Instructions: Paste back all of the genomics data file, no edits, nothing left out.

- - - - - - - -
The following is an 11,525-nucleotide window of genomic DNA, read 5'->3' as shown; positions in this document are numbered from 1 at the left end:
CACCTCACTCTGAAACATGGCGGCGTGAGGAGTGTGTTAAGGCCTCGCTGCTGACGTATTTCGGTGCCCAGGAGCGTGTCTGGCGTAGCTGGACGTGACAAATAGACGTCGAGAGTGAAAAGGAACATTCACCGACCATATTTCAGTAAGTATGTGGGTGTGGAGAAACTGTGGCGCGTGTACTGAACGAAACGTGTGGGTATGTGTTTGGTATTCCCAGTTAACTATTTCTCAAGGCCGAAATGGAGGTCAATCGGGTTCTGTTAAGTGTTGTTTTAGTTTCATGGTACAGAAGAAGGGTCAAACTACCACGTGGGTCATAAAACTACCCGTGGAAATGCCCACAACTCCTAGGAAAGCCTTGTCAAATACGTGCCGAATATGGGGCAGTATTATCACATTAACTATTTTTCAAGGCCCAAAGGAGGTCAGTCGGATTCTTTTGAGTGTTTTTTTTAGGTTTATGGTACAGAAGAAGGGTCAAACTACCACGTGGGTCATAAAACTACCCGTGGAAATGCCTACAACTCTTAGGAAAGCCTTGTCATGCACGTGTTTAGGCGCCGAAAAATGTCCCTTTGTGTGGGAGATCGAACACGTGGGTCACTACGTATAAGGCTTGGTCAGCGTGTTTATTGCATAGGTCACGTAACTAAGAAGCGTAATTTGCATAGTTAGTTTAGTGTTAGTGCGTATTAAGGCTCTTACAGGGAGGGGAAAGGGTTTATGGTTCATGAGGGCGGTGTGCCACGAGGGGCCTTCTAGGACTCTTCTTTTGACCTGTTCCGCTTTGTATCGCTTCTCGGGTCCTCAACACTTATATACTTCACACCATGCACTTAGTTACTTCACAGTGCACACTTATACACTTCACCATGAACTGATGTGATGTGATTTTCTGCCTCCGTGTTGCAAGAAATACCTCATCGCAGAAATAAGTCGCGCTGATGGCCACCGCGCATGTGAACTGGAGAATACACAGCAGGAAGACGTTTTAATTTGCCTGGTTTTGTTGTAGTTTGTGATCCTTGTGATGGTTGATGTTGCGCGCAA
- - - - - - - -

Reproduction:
The following is an 11,525-nucleotide window of genomic DNA, read 5'->3' as shown; positions in this document are numbered from 1 at the left end:
CACCTCACTCTGAAACATGGCGGCGTGAGGAGTGTGTTAAGGCCTCGCTGCTGACGTATTTCGGTGCCCAGGAGCGTGTCTGGCGTAGCTGGACGTGACAAATAGACGTCGAGAGTGAAAAGGAACATTCACCGACCATATTTCAGTAAGTATGTGGGTGTGGAGAAACTGTGGCGCGTGTACTGAACGAAACGTGTGGGTATGTGTTTGGTATTCCCAGTTAACTATTTCTCAAGGCCGAAATGGAGGTCAATCGGGTTCTGTTAAGTGTTGTTTTAGTTTCATGGTACAGAAGAAGGGTCAAACTACCACGTGGGTCATAAAACTACCCGTGGAAATGCCCACAACTCCTAGGAAAGCCTTGTCAAATACGTGCCGAATATGGGGCAGTATTATCACATTAACTATTTTTCAAGGCCCAAAGGAGGTCAGTCGGATTCTTTTGAGTGTTTTTTTTAGGTTTATGGTACAGAAGAAGGGTCAAACTACCACGTGGGTCATAAAACTACCCGTGGAAATGCCTACAACTCTTAGGAAAGCCTTGTCATGCACGTGTTTAGGCGCCGAAAAATGTCCCTTTGTGTGGGAGATCGAACACGTGGGTCACTACGTATAAGGCTTGGTCAGCGTGTTTATTGCATAGGTCACGTAACTAAGAAGCGTAATTTGCATAGTTAGTTTAGTGTTAGTGCGTATTAAGGCTCTTACAGGGAGGGGAAAGGGTTTATGGTTCATGAGGGCGGTGTGCCACGAGGGGCCTTCTAGGACTCTTCTTTTGACCTGTTCCGCTTTGTATCGCTTCTCGGGTCCTCAACACTTATATACTTCACACCATGCACTTAGTTACTTCACAGTGCACACTTATACACTTCACCATGAACTGATGTGATGTGATTTTCTGCCTCCGTGTTGCAAGAAATACCTCATCGCAGAAATAAGTCGCGCTGATGGCCACCGCGCATGTGAACTGGAGAATACACAGCAGGAAGACGTTTTAATTTGCCTGGTTTTGTTGTAGTTTGTGATCCTTGTGATGGTTGATGTTGCGCGCAA